Protests on China National Day in Hong Kong on 1 October led to police conflict Shutterstock
The International Bar Association’s Human Rights Institute has condemned the arrests of 15 pro-democracy figures in Hong Kong over the weekend in what the organisation says is a ‘further clampdown on civil liberties and democracy’ in the former British territory.
Among those arrested included democratic politician and legislator Martin Lee QC and barrister Dr Margaret Ng, who last October were jointly awarded the International Bar Association’s Human Rights Award for their efforts to defend freedom, democracy and the rule of law.
The 15 arrests were for their roles in the protests in August and October that were part of an anti-government movement that was sparked by the aborted extradition bill, according to the South China Morning Post.
The leaders of Hong Kong’s pro-democracy movement have long maintained their right to protest without consent from the city’s authorities. Those rights, they say, are protected under the Joint Declaration and the Basic Law, which guarantees Hong Kong residents, among other things, freedom of speech and the freedom of assembly and demonstration. The Basic Law, which Lee helped to draft, remains in place until 2047.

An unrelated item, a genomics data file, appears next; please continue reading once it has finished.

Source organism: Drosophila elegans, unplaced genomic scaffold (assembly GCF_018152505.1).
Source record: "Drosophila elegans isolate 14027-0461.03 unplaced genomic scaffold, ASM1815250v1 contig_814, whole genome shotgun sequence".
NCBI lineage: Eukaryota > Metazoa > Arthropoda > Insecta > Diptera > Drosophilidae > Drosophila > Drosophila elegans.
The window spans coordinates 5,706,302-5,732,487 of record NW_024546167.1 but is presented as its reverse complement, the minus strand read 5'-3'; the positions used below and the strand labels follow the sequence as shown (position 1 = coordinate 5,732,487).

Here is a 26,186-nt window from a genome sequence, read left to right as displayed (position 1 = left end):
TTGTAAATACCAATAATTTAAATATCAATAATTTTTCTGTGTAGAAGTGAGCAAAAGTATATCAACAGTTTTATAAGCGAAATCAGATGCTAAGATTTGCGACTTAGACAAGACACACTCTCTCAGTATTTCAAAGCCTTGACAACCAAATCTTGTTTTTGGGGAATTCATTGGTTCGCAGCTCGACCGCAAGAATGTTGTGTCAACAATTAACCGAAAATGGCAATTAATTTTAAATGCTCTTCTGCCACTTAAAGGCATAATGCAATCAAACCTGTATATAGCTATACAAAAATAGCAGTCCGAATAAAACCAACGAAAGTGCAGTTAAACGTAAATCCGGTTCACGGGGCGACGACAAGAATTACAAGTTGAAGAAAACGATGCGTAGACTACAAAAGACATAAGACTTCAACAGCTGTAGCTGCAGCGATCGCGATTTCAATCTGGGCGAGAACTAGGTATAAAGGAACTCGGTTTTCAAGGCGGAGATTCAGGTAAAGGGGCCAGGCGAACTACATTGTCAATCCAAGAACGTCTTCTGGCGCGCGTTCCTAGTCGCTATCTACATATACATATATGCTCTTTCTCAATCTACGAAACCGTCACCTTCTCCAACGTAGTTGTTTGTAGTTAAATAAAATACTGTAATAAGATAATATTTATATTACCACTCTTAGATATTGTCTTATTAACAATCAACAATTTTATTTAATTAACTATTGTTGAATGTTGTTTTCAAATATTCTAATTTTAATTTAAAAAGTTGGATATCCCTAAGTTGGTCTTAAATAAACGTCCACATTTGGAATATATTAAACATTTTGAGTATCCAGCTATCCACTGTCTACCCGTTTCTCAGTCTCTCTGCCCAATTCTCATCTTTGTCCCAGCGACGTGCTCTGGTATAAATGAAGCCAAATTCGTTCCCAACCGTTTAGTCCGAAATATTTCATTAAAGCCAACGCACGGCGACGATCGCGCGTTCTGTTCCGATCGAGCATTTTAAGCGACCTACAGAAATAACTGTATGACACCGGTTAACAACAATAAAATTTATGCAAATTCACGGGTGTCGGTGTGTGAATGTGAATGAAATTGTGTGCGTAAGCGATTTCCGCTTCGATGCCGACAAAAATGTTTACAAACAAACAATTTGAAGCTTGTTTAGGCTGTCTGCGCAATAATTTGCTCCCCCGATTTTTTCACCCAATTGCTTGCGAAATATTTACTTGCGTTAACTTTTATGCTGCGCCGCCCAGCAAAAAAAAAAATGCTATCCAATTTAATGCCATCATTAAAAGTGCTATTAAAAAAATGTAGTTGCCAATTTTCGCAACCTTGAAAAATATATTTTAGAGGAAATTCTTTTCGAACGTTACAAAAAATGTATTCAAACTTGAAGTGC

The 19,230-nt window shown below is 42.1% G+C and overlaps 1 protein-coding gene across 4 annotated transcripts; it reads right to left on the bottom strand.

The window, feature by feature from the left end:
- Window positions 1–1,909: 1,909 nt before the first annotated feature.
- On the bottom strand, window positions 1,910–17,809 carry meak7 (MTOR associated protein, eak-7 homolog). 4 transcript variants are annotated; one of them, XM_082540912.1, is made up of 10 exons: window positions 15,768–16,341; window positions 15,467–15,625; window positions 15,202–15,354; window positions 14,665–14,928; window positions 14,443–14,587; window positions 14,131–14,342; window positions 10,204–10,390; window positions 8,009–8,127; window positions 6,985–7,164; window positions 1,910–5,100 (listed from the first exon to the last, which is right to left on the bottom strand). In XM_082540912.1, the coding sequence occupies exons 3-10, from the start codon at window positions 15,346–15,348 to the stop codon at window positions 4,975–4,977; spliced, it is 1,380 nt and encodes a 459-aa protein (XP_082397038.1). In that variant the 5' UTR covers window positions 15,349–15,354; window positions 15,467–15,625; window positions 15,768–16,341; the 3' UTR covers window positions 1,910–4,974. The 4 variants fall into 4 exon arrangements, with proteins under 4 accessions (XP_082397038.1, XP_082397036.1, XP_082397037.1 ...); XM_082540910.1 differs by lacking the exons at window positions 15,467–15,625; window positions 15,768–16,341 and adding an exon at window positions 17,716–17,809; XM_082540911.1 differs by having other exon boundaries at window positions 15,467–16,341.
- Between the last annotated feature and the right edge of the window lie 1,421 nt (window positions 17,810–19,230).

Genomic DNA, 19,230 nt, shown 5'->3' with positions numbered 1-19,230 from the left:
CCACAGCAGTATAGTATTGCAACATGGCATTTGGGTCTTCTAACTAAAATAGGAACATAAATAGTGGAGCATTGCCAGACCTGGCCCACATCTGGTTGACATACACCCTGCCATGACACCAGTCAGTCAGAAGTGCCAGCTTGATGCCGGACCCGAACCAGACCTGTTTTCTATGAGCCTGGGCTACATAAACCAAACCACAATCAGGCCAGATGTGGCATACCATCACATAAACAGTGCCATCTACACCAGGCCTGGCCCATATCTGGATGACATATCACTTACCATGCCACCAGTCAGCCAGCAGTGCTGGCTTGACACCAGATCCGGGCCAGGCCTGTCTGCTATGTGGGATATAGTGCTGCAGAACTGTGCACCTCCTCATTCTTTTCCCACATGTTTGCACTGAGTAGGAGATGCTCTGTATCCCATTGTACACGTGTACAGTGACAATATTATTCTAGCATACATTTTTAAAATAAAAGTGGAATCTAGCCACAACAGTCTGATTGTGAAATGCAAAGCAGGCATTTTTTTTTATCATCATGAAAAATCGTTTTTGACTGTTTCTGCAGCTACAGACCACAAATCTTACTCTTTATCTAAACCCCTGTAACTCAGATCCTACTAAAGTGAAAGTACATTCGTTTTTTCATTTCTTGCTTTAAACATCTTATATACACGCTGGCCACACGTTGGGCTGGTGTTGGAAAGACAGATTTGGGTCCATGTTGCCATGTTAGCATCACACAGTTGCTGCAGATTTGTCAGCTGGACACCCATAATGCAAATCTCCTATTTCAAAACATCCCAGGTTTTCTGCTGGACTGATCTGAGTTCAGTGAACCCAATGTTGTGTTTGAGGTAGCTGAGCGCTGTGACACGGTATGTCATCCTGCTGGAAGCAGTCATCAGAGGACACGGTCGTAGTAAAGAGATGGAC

The IBA’s Human Rights Institute said in statement: “[The] arrests demonstrate the continued assault on the freedom of expression and right to assembly in Hong Kong. Indeed, we are gravely concerned that the arrests of senior lawyers and legislators who set out to protect human rights in a non-violent and proportionate manner, and pursuant to both rights granted in both domestic and international legal frameworks, represent an assault on the rule of law itself.”
It added: “The United Nations Human Rights Committee has repeatedly expressed concern that charges of ‘unlawful assembly’ against peaceful protesters in Hong Kong risks violating human rights.”
Also among the 15 arrested on Saturday was media tycoon Jimmy Lai, founder of Next Media Group and Hong Kong newspaper Apple Daily, whose support for the pro-democracy movement and criticism of Beijing has landed him in hot water before, having previously been arrested in February on similar charges.
The IBA said: “The arrest of a prominent media owner also sends a chilling message to those whose journalism is vital to a free society… we call on the authorities to discontinue such politicised and targeted prosecutions immediately and urge the Hong Kong government instead to engage in constructive dialogue with the leaders of the pro-democracy movement to foster a climate in which their legitimate concerns over democracy and human rights can be met.”
The arrests, which were also criticised by the US and UK authorities, were defended by the Hong Kong government, with the City's Security Bureau saying they were carried out in line with the law.
“In Hong Kong, everyone is equal before the law ... No one has any special privileges,” a bureau spokesman told Reuters.